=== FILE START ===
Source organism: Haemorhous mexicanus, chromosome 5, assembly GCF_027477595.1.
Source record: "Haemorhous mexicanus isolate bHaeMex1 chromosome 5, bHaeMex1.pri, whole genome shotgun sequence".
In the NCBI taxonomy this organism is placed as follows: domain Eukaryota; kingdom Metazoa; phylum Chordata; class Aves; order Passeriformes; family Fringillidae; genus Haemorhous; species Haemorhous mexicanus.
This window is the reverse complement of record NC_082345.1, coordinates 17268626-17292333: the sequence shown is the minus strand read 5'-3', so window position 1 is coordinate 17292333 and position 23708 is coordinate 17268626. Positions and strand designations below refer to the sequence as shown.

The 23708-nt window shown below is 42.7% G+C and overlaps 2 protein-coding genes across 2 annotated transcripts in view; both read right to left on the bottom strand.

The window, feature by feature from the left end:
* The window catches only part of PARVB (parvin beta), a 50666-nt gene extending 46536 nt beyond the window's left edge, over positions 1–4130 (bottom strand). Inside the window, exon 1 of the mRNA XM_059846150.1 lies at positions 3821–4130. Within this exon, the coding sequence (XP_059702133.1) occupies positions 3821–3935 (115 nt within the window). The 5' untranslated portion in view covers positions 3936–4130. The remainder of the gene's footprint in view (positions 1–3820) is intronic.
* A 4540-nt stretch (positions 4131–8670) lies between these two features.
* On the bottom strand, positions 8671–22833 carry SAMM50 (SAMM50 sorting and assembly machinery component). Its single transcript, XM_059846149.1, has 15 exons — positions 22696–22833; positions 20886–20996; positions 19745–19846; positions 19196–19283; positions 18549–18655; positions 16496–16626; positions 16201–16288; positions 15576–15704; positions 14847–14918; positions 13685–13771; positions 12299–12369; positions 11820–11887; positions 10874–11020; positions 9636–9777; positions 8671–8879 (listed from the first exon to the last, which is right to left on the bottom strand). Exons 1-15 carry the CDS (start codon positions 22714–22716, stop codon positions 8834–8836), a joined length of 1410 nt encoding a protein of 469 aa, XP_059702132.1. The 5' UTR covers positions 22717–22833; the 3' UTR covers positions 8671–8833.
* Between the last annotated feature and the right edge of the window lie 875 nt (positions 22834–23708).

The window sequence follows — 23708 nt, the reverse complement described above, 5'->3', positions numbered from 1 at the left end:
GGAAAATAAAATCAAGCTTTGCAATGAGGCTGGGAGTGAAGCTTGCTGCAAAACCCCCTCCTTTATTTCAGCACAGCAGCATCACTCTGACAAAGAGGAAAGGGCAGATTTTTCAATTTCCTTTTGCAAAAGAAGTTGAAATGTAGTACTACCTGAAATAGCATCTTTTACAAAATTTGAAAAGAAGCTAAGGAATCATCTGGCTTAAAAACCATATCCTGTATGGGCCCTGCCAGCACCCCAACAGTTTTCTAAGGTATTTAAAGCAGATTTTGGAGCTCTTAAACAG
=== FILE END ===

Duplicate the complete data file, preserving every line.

Source organism: Haemorhous mexicanus, chromosome 5, assembly GCF_027477595.1.
Source record: "Haemorhous mexicanus isolate bHaeMex1 chromosome 5, bHaeMex1.pri, whole genome shotgun sequence".
In the NCBI taxonomy this organism is placed as follows: domain Eukaryota; kingdom Metazoa; phylum Chordata; class Aves; order Passeriformes; family Fringillidae; genus Haemorhous; species Haemorhous mexicanus.
This window is the reverse complement of record NC_082345.1, coordinates 17268626-17292333: the sequence shown is the minus strand read 5'-3', so window position 1 is coordinate 17292333 and position 23708 is coordinate 17268626. Positions and strand designations below refer to the sequence as shown.

The 23708-nt window shown below is 42.7% G+C and overlaps 2 protein-coding genes across 2 annotated transcripts in view; both read right to left on the bottom strand.

The window, feature by feature from the left end:
* The window catches only part of PARVB (parvin beta), a 50666-nt gene extending 46536 nt beyond the window's left edge, over positions 1–4130 (bottom strand). Inside the window, exon 1 of the mRNA XM_059846150.1 lies at positions 3821–4130. Within this exon, the coding sequence (XP_059702133.1) occupies positions 3821–3935 (115 nt within the window). The 5' untranslated portion in view covers positions 3936–4130. The remainder of the gene's footprint in view (positions 1–3820) is intronic.
* A 4540-nt stretch (positions 4131–8670) lies between these two features.
* On the bottom strand, positions 8671–22833 carry SAMM50 (SAMM50 sorting and assembly machinery component). Its single transcript, XM_059846149.1, has 15 exons — positions 22696–22833; positions 20886–20996; positions 19745–19846; positions 19196–19283; positions 18549–18655; positions 16496–16626; positions 16201–16288; positions 15576–15704; positions 14847–14918; positions 13685–13771; positions 12299–12369; positions 11820–11887; positions 10874–11020; positions 9636–9777; positions 8671–8879 (listed from the first exon to the last, which is right to left on the bottom strand). Exons 1-15 carry the CDS (start codon positions 22714–22716, stop codon positions 8834–8836), a joined length of 1410 nt encoding a protein of 469 aa, XP_059702132.1. The 5' UTR covers positions 22717–22833; the 3' UTR covers positions 8671–8833.
* Between the last annotated feature and the right edge of the window lie 875 nt (positions 22834–23708).

The window sequence follows — 23708 nt, the reverse complement described above, 5'->3', positions numbered from 1 at the left end:
GGAAAATAAAATCAAGCTTTGCAATGAGGCTGGGAGTGAAGCTTGCTGCAAAACCCCCTCCTTTATTTCAGCACAGCAGCATCACTCTGACAAAGAGGAAAGGGCAGATTTTTCAATTTCCTTTTGCAAAAGAAGTTGAAATGTAGTACTACCTGAAATAGCATCTTTTACAAAATTTGAAAAGAAGCTAAGGAATCATCTGGCTTAAAAACCATATCCTGTATGGGCCCTGCCAGCACCCCAACAGTTTTCTAAGGTATTTAAAGCAGATTTTGGAGCTCTTAAACAG